Lessons from Lucy shows readers a new side to Dave Barry that’s “touching and sentimental, but there’s still a laugh on every page” (Sacramento Bee). The master humorist has written a witty and affable guide to joyous living at any age.
With fond nostalgia, Dave Barry takes readers back to a simpler time: The year is 1960, and young Doug Barnes is playing a shepherd in the Christmas pageant at St. John’s Episcopal Church—which is a very big deal. But there are problems everywhere. His fellow shepherds are misbehaving, which makes their director, Mrs. Elkins, yell at all of them; the girl he likes is playing Mary opposite a Joseph who is depressingly smart, athletic, and cute; the family dog is doing very poorly, and they have no idea what they’re going to tell Doug’s little sister, Becky, who’s playing one of the Host of Angels and who loves the dog more than anything; and his dad’s just gotten a flat tire, which means they might not even get to the pageant after all.
But Christmas is a time of miracles. And for Doug and his family, this will be the most miraculous Christmas of all.
In brilliant, brand-new, never-before-published pieces, Dave passes on home truths to his new grandson and to his daughter Sophie, who will be getting her learner’s permit in 2015 (“So you’re about to start driving! How exciting! I’m going to kill myself”). He explores the hometown of his youth, where the grown-ups were supposed to be uptight fifties conformists, but seemed to have a lot of un-Mad Men-like fun, unlike Dave’s own Baby Boomer generation, which was supposed to be wild and crazy, but somehow turned into neurotic hover-parents. He dives into everything from the inanity of cable news and the benefits of Google Glass (“You will look like a douchebag”) to the loneliness of high school nerds (“You will never hear a high school girl say about a boy, in a dreamy voice, ‘He’s so sarcastic!’”), from the perils of home repair to firsthand accounts of the soccer craziness of Brazil and the just plain crazy craziness of Vladimir Putin’s Russia (“He stares at the camera with the expression of a man who relaxes by strangling small furry animals”), and a lot more besides.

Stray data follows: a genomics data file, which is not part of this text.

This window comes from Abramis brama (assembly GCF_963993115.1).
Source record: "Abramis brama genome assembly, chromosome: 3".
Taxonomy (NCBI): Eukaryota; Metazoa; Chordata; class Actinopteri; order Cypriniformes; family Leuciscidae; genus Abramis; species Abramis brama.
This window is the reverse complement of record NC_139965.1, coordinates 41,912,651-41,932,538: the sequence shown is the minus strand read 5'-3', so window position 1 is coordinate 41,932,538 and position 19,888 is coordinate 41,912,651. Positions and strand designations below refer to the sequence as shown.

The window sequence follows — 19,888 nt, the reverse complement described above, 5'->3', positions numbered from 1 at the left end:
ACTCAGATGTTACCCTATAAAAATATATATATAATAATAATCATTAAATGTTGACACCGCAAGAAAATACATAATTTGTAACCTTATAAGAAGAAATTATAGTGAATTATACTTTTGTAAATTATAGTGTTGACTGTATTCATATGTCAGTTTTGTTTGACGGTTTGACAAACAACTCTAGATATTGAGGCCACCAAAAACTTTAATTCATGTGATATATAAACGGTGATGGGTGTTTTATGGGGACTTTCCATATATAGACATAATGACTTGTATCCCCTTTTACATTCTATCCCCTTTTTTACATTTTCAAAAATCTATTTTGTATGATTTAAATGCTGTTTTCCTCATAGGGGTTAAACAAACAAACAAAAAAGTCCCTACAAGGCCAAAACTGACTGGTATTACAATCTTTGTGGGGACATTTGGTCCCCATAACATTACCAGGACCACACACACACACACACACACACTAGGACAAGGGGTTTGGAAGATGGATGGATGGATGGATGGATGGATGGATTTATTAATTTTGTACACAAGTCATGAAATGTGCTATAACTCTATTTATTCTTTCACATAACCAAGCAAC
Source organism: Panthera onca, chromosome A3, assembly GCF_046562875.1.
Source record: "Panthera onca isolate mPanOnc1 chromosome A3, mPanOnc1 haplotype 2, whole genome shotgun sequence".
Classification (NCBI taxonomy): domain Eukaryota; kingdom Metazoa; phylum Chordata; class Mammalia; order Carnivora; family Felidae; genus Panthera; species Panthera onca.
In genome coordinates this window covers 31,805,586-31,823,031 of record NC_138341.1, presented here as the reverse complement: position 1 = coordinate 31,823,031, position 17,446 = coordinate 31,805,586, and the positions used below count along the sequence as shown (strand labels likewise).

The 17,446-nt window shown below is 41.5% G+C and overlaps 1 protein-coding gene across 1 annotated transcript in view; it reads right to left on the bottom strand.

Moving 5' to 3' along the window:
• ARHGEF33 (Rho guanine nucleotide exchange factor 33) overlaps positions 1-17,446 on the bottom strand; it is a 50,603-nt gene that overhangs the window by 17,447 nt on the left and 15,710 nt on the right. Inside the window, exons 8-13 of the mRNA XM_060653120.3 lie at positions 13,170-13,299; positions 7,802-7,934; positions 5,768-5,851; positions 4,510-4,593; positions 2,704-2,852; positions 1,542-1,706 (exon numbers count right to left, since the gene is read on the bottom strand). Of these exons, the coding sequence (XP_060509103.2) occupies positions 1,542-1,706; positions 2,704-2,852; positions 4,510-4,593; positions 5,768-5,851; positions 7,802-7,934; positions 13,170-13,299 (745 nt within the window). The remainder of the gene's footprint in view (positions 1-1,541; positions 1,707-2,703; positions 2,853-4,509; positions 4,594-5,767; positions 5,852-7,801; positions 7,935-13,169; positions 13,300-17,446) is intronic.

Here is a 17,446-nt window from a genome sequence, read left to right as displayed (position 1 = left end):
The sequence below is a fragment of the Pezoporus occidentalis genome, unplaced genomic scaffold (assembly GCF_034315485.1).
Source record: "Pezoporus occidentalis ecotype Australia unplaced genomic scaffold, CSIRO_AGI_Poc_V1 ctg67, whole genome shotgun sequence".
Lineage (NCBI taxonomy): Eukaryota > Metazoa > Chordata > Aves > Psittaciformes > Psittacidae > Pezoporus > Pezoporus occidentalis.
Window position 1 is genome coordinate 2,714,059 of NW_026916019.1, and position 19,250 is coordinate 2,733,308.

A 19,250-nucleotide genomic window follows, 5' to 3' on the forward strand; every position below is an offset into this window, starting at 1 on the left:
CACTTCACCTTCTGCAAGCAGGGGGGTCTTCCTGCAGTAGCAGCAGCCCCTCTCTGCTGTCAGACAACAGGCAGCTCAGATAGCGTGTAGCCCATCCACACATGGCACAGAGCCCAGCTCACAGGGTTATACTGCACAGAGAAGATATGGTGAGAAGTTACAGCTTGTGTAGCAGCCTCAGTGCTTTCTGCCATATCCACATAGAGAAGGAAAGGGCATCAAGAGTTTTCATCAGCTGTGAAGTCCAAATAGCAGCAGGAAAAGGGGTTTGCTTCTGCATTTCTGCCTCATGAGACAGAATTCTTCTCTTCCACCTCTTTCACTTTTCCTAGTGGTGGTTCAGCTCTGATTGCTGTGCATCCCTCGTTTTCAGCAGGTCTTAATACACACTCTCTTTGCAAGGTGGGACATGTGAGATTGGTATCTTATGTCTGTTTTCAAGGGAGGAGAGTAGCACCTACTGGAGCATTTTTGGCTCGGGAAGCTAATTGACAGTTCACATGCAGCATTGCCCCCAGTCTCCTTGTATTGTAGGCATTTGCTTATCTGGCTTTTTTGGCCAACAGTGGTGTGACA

By the end, if you do not feel wiser, richer in knowledge, more attuned to the universe . . . we wouldn’t be at all surprised. But you’ll have had a lot to laugh about!
The two of them are about to collide in a swiftly escalating series of events that will send them running for their lives, pursued by the police, soldiers, subversives, bears, revolutionaries, pirates, and a black ops team that does not exist. Where all that takes them you can’t even begin to guess, but the literary journey there is a masterpiece of inspiration, chaos, and unadulterated, well, lunacy. And they might even learn a lesson or two along the way.
From three award-winning and bestselling humor writers comes a hilarious guide to everything you need to know about Jewish history, holidays, and traditions.
Why do random Jewish holidays keep springing up unexpectedly? Why are yarmulkes round? Who was the first Jewish comedian? What's "Christian humor" and have you ever even heard of that phrase? Who is "the Golem" and whom do you want it to beat up?
These baffling questions and many more are answered by comedy legends Dave Barry, Adam Mansbach, and Alan Zweibel, two-thirds of whom are Jewish. In A Field Guide to the Jewish People the authors dissect every holiday, rite of passage, and tradition, unravel a long and complicated history, and tackle the tough questions that have plagued Jews and non-Jews alike for centuries.
Combining the sweetness of an apricot rugelach with the wisdom of a matzoh ball, this is the last book on Judaism that you will ever need. So gather up your chosen ones, open a bottle of Manischewitz, and get ready to laugh as you finally begin to understand the inner-workings of Judaism.
Not everyone has to be dragged kicking and screaming through adulthood. Dave Barry will help through this process—with his hilarious takes on parenting, changing self-image, the battle of the sexes, technology, health care, celebrityhood, and even vampires!